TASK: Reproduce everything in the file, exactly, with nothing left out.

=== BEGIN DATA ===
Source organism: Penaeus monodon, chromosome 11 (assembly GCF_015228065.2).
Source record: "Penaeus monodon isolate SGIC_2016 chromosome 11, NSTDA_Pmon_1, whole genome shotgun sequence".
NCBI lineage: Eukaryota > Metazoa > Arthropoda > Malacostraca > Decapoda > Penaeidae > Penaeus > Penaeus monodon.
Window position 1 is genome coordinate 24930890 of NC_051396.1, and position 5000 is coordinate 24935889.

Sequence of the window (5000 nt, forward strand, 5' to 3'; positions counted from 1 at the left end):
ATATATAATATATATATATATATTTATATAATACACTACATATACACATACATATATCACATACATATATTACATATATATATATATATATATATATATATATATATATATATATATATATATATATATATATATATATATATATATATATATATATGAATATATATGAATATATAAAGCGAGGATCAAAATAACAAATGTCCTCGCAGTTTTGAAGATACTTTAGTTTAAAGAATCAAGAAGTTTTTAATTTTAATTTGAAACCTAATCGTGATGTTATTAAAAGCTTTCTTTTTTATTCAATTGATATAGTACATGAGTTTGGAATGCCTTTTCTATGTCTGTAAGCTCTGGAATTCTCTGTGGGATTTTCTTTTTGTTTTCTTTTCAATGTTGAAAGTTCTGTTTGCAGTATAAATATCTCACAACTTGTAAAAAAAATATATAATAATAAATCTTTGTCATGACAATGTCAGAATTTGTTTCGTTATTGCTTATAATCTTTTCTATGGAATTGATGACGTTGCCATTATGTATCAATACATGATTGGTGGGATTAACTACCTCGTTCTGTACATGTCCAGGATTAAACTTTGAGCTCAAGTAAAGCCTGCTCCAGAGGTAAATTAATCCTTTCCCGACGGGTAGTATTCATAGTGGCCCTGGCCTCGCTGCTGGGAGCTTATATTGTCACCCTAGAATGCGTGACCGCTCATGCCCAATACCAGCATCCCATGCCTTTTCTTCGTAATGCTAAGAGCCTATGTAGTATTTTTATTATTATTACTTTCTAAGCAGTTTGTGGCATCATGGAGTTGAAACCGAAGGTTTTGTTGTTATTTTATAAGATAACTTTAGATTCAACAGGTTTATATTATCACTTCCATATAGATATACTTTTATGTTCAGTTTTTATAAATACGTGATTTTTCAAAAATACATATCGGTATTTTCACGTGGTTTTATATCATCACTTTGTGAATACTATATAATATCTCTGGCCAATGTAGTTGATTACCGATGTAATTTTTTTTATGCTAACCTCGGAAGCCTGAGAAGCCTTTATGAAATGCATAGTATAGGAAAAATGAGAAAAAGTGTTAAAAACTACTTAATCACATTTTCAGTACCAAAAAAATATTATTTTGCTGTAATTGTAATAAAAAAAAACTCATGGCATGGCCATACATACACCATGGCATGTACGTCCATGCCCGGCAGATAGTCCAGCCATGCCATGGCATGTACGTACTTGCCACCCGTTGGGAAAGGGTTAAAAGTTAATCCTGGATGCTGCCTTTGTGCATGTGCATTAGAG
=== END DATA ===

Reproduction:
Source organism: Penaeus monodon, chromosome 11 (assembly GCF_015228065.2).
Source record: "Penaeus monodon isolate SGIC_2016 chromosome 11, NSTDA_Pmon_1, whole genome shotgun sequence".
NCBI lineage: Eukaryota > Metazoa > Arthropoda > Malacostraca > Decapoda > Penaeidae > Penaeus > Penaeus monodon.
Window position 1 is genome coordinate 24930890 of NC_051396.1, and position 5000 is coordinate 24935889.

Sequence of the window (5000 nt, forward strand, 5' to 3'; positions counted from 1 at the left end):
ATATATAATATATATATATATATTTATATAATACACTACATATACACATACATATATCACATACATATATTACATATATATATATATATATATATATATATATATATATATATATATATATATATATATATATATATATATATATATATATATATATGAATATATATGAATATATAAAGCGAGGATCAAAATAACAAATGTCCTCGCAGTTTTGAAGATACTTTAGTTTAAAGAATCAAGAAGTTTTTAATTTTAATTTGAAACCTAATCGTGATGTTATTAAAAGCTTTCTTTTTTATTCAATTGATATAGTACATGAGTTTGGAATGCCTTTTCTATGTCTGTAAGCTCTGGAATTCTCTGTGGGATTTTCTTTTTGTTTTCTTTTCAATGTTGAAAGTTCTGTTTGCAGTATAAATATCTCACAACTTGTAAAAAAAATATATAATAATAAATCTTTGTCATGACAATGTCAGAATTTGTTTCGTTATTGCTTATAATCTTTTCTATGGAATTGATGACGTTGCCATTATGTATCAATACATGATTGGTGGGATTAACTACCTCGTTCTGTACATGTCCAGGATTAAACTTTGAGCTCAAGTAAAGCCTGCTCCAGAGGTAAATTAATCCTTTCCCGACGGGTAGTATTCATAGTGGCCCTGGCCTCGCTGCTGGGAGCTTATATTGTCACCCTAGAATGCGTGACCGCTCATGCCCAATACCAGCATCCCATGCCTTTTCTTCGTAATGCTAAGAGCCTATGTAGTATTTTTATTATTATTACTTTCTAAGCAGTTTGTGGCATCATGGAGTTGAAACCGAAGGTTTTGTTGTTATTTTATAAGATAACTTTAGATTCAACAGGTTTATATTATCACTTCCATATAGATATACTTTTATGTTCAGTTTTTATAAATACGTGATTTTTCAAAAATACATATCGGTATTTTCACGTGGTTTTATATCATCACTTTGTGAATACTATATAATATCTCTGGCCAATGTAGTTGATTACCGATGTAATTTTTTTTATGCTAACCTCGGAAGCCTGAGAAGCCTTTATGAAATGCATAGTATAGGAAAAATGAGAAAAAGTGTTAAAAACTACTTAATCACATTTTCAGTACCAAAAAAATATTATTTTGCTGTAATTGTAATAAAAAAAAACTCATGGCATGGCCATACATACACCATGGCATGTACGTCCATGCCCGGCAGATAGTCCAGCCATGCCATGGCATGTACGTACTTGCCACCCGTTGGGAAAGGGTTAAAAGTTAATCCTGGATGCTGCCTTTGTGCATGTGCATTAGAG